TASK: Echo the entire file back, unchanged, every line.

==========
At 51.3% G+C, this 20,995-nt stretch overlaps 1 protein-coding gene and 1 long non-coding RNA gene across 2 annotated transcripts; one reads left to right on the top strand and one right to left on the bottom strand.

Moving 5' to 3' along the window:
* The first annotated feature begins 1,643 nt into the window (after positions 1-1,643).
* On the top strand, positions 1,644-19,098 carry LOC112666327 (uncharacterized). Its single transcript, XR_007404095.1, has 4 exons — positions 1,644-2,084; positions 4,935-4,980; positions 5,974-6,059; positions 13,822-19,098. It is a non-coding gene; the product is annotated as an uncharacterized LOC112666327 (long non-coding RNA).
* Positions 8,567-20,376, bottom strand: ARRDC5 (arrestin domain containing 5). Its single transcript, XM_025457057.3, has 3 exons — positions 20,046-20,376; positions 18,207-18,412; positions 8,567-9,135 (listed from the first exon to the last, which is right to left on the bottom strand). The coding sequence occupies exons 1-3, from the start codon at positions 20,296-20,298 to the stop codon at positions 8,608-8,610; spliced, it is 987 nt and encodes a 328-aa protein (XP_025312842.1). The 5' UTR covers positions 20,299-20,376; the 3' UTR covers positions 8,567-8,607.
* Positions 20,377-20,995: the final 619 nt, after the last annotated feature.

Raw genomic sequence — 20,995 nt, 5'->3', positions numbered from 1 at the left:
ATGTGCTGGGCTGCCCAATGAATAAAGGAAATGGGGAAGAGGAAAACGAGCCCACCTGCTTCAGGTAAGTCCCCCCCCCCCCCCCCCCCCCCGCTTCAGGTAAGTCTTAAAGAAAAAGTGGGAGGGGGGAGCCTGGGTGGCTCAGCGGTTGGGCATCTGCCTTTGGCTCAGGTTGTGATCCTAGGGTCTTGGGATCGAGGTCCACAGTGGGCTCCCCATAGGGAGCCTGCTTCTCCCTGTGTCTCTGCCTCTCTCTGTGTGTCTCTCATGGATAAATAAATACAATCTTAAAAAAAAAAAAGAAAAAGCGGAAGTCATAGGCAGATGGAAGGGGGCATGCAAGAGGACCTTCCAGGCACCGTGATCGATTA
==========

At 51.3% G+C, this 20,995-nt stretch overlaps 1 protein-coding gene and 1 long non-coding RNA gene across 2 annotated transcripts; one reads left to right on the top strand and one right to left on the bottom strand.

Moving 5' to 3' along the window:
* The first annotated feature begins 1,643 nt into the window (after positions 1-1,643).
* On the top strand, positions 1,644-19,098 carry LOC112666327 (uncharacterized). Its single transcript, XR_007404095.1, has 4 exons — positions 1,644-2,084; positions 4,935-4,980; positions 5,974-6,059; positions 13,822-19,098. It is a non-coding gene; the product is annotated as an uncharacterized LOC112666327 (long non-coding RNA).
* Positions 8,567-20,376, bottom strand: ARRDC5 (arrestin domain containing 5). Its single transcript, XM_025457057.3, has 3 exons — positions 20,046-20,376; positions 18,207-18,412; positions 8,567-9,135 (listed from the first exon to the last, which is right to left on the bottom strand). The coding sequence occupies exons 1-3, from the start codon at positions 20,296-20,298 to the stop codon at positions 8,608-8,610; spliced, it is 987 nt and encodes a 328-aa protein (XP_025312842.1). The 5' UTR covers positions 20,299-20,376; the 3' UTR covers positions 8,567-8,607.
* Positions 20,377-20,995: the final 619 nt, after the last annotated feature.

Raw genomic sequence — 20,995 nt, 5'->3', positions numbered from 1 at the left:
ATGTGCTGGGCTGCCCAATGAATAAAGGAAATGGGGAAGAGGAAAACGAGCCCACCTGCTTCAGGTAAGTCCCCCCCCCCCCCCCCCCCCCCGCTTCAGGTAAGTCTTAAAGAAAAAGTGGGAGGGGGGAGCCTGGGTGGCTCAGCGGTTGGGCATCTGCCTTTGGCTCAGGTTGTGATCCTAGGGTCTTGGGATCGAGGTCCACAGTGGGCTCCCCATAGGGAGCCTGCTTCTCCCTGTGTCTCTGCCTCTCTCTGTGTGTCTCTCATGGATAAATAAATACAATCTTAAAAAAAAAAAAGAAAAAGCGGAAGTCATAGGCAGATGGAAGGGGGCATGCAAGAGGACCTTCCAGGCACCGTGATCGATTA